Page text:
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Dynamic Transmission Electron Microscopy of Next Generation Li-ion Batteries for Large-Scale Energy Storage

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  • Full or part time
    Dr R E Douthwaite
    Dr V Lazarov
  • Application Deadline
    No more applications being accepted
  • Funded PhD Project (UK Students Only)
    Funded PhD Project (UK Students Only)

Project Description

Whilst renewable sources of energy (e.g. wind and solar) are making an increasing contribution to immediate global electricity demand, there is a need to store energy for use on demand. These demands include transportation, night time usage and the need to balance load across the power grid. The need for large-scale storage of intermittent sources of renewable energy and the envisaged rapid deployment of electric powered vehicles has significantly stimulated battery research. Whilst Li ion batteries (LIBs) are ubiquitous for consumer electronics with a relatively short lifespan, there is a major challenge to develop battery technologies with > 10 year lifetime that can be rapidly charged, do not degrade after charge/discharge cycles, and use sustainable and safe materials.

The primary aim of this proposal is to gain fundamental understanding, at an atomistic level, of the ion dynamics in nanoporous oxide films, which can be used as the anode or cathode of a battery, and to study the processes that limit their performance. To gain direct atomistic structural information, this project will use state-of-the-art time-resolved transmission electron microscopy. Structural changes and ion mobility will be tracked on the second timescale under electrical bias to mimic a functioning battery. In addition, the electron microscope at York has a unique capability to examine materials under liquid or gaseous environments which will also allow the investigation of potential failure mechanisms arising from changes in temperature and exposure to air. The project is a collaboration between chemistry and physics with ample opportunity for a motivated student to gain cross-disciplinary knowledge of experimental and theoretical methodologies. This project would be suitable for a student with a background in chemistry, physics, materials science, or a related field.

All research students follow cohort-based training to support the development of scientific, transferable and employability skills. All research students take a core training package which provides both a grounding in the skills required for their research, and transferable skills to enhance employability opportunities following graduation. Core training is progressive and takes place at appropriate points throughout a student’s higher degree programme, with the majority of training taking place in Year 1. In conjunction with the Core training, students, in consultation with their supervisor(s), select specific technical training courses related to the area of their research available at York or externally.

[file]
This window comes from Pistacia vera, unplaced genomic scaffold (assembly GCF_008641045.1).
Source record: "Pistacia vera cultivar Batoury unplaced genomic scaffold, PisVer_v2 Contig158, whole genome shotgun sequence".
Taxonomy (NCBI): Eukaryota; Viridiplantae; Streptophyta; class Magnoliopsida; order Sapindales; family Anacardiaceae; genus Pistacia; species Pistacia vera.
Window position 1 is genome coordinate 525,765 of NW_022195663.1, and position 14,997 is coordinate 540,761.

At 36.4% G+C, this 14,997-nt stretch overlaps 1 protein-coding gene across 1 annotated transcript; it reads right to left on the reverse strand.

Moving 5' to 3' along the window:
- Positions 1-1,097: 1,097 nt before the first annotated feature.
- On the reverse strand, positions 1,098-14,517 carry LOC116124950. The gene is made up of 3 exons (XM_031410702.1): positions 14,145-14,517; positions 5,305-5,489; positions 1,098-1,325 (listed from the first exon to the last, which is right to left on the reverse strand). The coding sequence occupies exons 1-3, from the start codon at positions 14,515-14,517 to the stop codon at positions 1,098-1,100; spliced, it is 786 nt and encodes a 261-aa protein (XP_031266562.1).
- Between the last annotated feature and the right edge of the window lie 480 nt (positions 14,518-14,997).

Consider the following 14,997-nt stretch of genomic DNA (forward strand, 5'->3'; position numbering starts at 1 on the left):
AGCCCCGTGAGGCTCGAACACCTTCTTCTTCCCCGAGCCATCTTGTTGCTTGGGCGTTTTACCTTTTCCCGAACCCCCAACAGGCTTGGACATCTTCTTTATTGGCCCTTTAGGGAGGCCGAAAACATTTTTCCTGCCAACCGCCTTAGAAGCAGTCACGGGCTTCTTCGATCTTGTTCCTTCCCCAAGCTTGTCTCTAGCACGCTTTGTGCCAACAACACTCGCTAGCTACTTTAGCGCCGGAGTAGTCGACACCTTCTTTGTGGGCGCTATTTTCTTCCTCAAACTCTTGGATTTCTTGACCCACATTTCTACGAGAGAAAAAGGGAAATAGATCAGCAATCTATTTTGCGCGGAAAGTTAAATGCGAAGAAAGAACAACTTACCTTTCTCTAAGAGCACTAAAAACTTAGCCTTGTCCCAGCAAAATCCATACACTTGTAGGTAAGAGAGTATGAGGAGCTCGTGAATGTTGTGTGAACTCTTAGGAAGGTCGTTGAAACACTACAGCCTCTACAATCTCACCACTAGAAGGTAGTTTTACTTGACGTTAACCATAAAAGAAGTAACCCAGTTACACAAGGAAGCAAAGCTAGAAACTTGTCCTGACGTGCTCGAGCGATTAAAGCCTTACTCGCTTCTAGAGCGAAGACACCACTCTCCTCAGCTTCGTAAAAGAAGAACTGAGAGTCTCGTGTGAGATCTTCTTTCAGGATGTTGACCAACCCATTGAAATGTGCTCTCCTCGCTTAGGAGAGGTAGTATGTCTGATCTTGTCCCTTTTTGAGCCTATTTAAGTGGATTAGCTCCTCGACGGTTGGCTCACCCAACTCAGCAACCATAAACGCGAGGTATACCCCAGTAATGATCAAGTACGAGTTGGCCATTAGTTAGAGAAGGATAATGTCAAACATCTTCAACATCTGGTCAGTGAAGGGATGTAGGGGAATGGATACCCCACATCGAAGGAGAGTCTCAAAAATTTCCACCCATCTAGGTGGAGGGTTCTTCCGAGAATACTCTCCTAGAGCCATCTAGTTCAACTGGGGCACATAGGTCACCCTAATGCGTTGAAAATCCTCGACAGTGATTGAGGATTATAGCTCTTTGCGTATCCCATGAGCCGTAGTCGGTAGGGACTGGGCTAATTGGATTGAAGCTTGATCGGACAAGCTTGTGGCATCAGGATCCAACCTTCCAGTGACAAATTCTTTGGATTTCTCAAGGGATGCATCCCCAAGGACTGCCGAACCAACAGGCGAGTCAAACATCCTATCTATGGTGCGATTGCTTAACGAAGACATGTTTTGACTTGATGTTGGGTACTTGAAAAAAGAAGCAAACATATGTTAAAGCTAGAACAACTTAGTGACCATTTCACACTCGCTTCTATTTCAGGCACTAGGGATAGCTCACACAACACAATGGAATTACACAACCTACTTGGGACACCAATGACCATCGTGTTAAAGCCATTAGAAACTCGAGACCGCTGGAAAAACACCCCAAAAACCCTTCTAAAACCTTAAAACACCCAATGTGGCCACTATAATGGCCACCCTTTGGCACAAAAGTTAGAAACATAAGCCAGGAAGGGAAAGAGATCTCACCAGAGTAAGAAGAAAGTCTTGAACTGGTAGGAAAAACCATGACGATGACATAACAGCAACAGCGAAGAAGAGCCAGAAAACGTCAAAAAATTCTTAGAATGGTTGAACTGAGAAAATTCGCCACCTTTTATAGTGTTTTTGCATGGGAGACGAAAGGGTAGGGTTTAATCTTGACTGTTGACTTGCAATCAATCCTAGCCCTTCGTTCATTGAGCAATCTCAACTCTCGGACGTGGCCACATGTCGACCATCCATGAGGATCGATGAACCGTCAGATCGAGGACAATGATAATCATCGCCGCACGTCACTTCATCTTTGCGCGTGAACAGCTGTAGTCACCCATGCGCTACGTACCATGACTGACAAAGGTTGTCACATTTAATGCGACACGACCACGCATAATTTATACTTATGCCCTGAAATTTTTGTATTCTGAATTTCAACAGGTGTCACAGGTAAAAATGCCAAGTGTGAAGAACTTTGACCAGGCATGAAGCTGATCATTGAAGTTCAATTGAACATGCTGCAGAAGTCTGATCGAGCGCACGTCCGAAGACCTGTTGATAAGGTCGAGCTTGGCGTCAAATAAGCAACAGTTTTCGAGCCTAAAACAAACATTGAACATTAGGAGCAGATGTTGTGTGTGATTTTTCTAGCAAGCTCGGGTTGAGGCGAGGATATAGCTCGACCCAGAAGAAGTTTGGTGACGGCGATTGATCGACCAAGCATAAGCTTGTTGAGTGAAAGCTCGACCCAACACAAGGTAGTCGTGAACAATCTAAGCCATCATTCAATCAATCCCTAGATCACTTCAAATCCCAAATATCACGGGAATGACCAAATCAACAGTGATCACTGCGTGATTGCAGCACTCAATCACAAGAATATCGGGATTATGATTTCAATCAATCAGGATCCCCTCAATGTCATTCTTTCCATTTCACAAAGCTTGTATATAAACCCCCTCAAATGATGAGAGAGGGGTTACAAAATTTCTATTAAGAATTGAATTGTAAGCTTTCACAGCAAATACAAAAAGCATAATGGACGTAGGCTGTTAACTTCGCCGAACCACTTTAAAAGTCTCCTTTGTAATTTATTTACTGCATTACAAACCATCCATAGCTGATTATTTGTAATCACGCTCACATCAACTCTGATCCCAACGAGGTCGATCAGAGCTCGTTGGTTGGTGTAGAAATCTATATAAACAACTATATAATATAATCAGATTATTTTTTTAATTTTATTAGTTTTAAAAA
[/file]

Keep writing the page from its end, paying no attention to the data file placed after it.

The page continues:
This project will provide specific training in materials with an emphasis on time-resolved high resolution electron microscopy under functional conditions. Experience of other techniques include synthesis using hydrothermal and electrospray methodology; and characterisation using powder x-ray diffraction, atomic force microscopy and electrochemistry. Overall the training will support acquisition of skills in advanced materials chemistry and physics with the opportunity to develop expertise in one or more of the above techniques.

The Department of Chemistry holds an Athena SWAN Gold Award and is committed to supporting equality and diversity for all staff and students. The Department strives to provide a working environment which allows all staff and students to contribute fully, to flourish, and to excel. Chemistry at York was the first academic department in the UK to receive the Athena SWAN Gold award, first attained in 2007 and then renewed in October 2010 and in April 2015. This PhD project is available to study full-time.

This PhD will formally start on 1 October 2019. Induction activities will start on 30 September.

Funding Notes

The studentship is fully funded by an Engineering and Physical Sciences Research Council (EPSRC) Doctoral Training Partnership (DTP) and covers: (i) a tax-free annual stipend at the standard Research Council rate (£14,777 for 2018-19), (ii) tuition fees at the UK/EU rate, (iii) funding for consumables.

The studentship is available to any student who meets the EPSRC eligibility criteria: .


Candidate selection process:

• Applicants should submit an application for a PhD in Chemistry by 21 June 2019
• Supervisors may contact their preferred candidates either by email, telephone, web-chat or in person
• Supervisors may nominate up to two candidates to the assessment panel
• The assessment panel will shortlist candidates for interview from all those nominated
• Shortlisted candidates will be invited to a panel interview at the University of York
• The Awards Panel will award studentships following the panel interviews
• Candidates will be notified of the outcome of the panel’s decision by email

How good is research at University of York in Chemistry?

FTE Category A staff submitted: 47.06

Research output data provided by the Research Excellence Framework (REF)

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